By Claire Bernish
Police in the United States managed to escape prosecution when facing allegations they violated civil rights an incredible 96 percent of the time. This is almost the exact opposite of the conviction rate for everyone else, as normal citizens are are prosecuted at a rate of 93 percent.
The investigation by the Pittsburgh Tribune-Review (the Trib), based on an analysis of nearly 3 million federal records, found that from 1995 through 2015, federal prosecutors overwhelmingly opted not to pursue prosecution. Indeed, the 96 percent refusal to press charges sharply contrasts with the rejection rate for all other complaints — just 23 percent.
Investigators found the most common reasons given for refusing to prosecute officers were “weak or insufficient evidence, lack of criminal intent required under a 1945 Supreme Court ruling standard, and orders from the Justice Department.”
In response to the Trib’s study, Justice Dept. spokeswoman Dena Iverson said the DOJ takes “any allegation of law enforcement misconduct seriously and will review those allegations when they are brought to our attention.”
But the lopsided tendency for U.S. prosecutors to reject charging officers in civil rights cases could easily be seen as validation for outrage at what amounts to police impunity.
“It’s a difficult situation for the legal system in general,” Mel Johnson, assistant U.S. attorney for civil rights cases in Wisconsin’s Eastern District, told the Trib. “Federal and state governments have not succeeded in deterring police misconduct. I would say the legal system has a way to go.”
Prosecuting civil rights allegations is a tricky matter, in general, but the challenge to prove an officer acted “willfully,” which the Supreme Court ruled over 70 years ago, remains the greatest stumbling block.
“The standard is high and challenging,” said Alan Vinegrad, a former federal prosecutor in New York who oversaw civil rights cases. “It’s got to be a willful deprivation of rights, meaning the police officer intended and wanted to either kill or injure the person. Not just ‘it was reckless or negligent’ or anything like that.”
Therein lies the most pertinent dilemma. Because the officer’s malintent must be proven beyond a reasonable doubt, cases where judges find an officer unjustified in his or her use of force can’t necessarily be prosecuted as civil rights violations.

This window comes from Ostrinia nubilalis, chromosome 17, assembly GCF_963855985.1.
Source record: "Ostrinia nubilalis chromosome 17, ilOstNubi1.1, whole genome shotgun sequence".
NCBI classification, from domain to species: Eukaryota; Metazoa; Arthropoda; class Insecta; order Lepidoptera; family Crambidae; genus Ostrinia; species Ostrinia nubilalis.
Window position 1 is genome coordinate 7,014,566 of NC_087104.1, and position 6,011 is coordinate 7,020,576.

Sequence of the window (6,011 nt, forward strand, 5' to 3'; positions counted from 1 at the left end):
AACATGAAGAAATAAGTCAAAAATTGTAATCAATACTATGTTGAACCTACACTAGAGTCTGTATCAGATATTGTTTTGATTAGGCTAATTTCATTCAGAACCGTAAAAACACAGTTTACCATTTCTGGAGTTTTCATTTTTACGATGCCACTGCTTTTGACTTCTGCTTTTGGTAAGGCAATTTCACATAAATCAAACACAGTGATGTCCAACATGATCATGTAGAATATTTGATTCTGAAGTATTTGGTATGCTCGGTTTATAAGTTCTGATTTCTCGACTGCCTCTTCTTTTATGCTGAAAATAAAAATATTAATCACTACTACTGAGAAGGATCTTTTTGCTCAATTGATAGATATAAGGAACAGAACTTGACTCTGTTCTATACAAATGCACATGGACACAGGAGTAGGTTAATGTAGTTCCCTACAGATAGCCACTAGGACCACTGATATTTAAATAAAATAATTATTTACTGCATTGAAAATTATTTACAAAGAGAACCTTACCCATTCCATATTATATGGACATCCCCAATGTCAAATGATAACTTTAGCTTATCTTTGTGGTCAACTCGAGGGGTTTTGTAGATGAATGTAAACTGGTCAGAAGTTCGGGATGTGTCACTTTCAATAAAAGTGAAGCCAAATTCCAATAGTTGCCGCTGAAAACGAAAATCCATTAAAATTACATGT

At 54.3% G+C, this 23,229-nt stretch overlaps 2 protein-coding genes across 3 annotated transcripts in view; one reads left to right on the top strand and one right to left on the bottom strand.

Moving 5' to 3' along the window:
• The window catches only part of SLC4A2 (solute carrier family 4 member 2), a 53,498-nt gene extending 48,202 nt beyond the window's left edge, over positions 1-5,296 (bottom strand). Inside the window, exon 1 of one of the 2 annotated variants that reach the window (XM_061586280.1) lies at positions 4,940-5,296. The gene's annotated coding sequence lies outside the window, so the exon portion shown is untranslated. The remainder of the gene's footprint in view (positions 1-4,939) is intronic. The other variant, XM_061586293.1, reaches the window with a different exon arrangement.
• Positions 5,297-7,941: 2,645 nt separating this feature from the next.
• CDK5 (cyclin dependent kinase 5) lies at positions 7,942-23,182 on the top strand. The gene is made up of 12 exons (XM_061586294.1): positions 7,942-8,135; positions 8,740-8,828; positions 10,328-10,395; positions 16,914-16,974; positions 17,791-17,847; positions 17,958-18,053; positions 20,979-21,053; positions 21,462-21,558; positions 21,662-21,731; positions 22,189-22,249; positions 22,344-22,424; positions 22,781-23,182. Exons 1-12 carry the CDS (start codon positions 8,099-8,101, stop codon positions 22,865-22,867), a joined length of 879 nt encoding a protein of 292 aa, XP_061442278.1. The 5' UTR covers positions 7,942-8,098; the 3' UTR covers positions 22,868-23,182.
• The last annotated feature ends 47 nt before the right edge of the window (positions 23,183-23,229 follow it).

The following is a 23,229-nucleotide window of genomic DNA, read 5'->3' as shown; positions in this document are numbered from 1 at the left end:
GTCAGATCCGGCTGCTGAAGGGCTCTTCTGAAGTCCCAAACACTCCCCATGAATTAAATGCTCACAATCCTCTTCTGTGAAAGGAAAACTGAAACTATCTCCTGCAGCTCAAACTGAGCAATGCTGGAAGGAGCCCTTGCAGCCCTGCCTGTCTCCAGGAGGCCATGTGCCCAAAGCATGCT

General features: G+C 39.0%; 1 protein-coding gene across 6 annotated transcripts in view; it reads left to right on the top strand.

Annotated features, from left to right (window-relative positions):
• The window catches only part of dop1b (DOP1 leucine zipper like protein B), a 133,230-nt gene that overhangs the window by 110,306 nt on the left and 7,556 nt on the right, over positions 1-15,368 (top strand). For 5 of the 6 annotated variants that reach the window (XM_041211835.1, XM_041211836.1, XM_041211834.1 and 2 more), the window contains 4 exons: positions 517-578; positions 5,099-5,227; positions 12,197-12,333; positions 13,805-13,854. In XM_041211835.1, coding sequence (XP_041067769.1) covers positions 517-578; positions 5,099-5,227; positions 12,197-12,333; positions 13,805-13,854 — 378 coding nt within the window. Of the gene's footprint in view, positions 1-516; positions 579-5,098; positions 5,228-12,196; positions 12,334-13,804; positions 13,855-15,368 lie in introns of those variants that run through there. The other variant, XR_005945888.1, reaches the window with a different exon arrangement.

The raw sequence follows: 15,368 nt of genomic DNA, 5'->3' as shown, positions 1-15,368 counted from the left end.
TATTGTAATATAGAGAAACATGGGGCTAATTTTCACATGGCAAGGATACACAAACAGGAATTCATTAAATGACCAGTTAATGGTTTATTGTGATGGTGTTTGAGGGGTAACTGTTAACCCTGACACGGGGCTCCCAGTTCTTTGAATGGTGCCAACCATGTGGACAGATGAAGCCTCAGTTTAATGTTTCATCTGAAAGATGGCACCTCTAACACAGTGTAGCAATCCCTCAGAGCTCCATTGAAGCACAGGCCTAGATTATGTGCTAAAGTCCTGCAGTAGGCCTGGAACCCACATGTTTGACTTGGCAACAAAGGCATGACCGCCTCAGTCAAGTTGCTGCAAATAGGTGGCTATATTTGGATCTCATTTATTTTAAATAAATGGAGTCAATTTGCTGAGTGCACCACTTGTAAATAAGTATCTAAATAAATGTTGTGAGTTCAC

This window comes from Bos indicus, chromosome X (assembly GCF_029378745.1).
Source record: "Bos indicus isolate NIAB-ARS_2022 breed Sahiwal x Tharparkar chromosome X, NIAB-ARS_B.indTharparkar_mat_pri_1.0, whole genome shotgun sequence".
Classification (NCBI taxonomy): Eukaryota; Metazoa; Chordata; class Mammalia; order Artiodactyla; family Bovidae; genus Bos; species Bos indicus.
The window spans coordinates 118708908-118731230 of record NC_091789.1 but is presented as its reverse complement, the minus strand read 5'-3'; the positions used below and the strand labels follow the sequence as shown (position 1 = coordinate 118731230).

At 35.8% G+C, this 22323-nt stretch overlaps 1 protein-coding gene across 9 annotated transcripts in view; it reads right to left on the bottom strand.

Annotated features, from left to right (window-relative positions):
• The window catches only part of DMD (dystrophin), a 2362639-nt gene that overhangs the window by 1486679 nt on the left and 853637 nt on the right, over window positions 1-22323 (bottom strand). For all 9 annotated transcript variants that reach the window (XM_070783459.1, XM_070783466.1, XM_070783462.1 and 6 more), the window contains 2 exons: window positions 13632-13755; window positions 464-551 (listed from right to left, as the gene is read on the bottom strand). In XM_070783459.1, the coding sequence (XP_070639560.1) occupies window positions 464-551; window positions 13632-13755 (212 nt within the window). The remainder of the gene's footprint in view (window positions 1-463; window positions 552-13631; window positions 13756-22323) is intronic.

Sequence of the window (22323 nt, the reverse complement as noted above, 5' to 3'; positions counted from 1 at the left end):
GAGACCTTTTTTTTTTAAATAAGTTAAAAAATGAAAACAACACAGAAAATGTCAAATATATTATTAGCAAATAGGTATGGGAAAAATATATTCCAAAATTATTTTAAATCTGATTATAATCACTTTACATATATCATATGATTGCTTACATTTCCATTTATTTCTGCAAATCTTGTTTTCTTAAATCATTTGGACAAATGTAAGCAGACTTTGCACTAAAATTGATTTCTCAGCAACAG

Questionable evidence also plays a role, particularly when various witness accounts of the same event differ.
As Craig Futterman, a law professor and founder of Civil Rights and Police Accountability Project at the University of Chicago, points out, juries have a bias toward police officers — evidenced by reluctance or failure to convict — so prosecutors must factor in that tendency when deciding if charges will be fruitful.
Law enforcement unions argue police wouldn’t be able to do their job if they feared acting as they feel appropriately might cause them to be charged with a crime.
Tim Lynch, director of the Project on Criminal Justice at the Cato Institute, described another, more telling, bias:
There’s first of all the general reluctance on the part of prosecutors to go after people in law enforcement because they consider themselves all working on the same team.
As some experts the Trib consulted for its investigation explained, one solution would involve lesser options than prison to increase accountability, while balancing law enforcement’s concern about effectively doing their jobs. Others, like Radley Balko, author of Rise of the Warrior Cop, have argued that mandating police to have liability or similar insurance — making them accountable via their bank accounts — might be the best option.
“This is an area, quite honestly, where the feds need to be bolder and put greater resources in,” Futterman explained. “Indeed, the failure to aggressively bring those cases has allowed too many abusive officers to believe that they can operate without fear of punishment.”
As the Trib summarized, “Even with video or other strong evidence, the defense can argue the officer believed the dead person was armed or was a threat, or the officer had only a split-second to make a decision.”
Just about everyone is familiar with the effectiveness of that argument — I thought my life was in danger.
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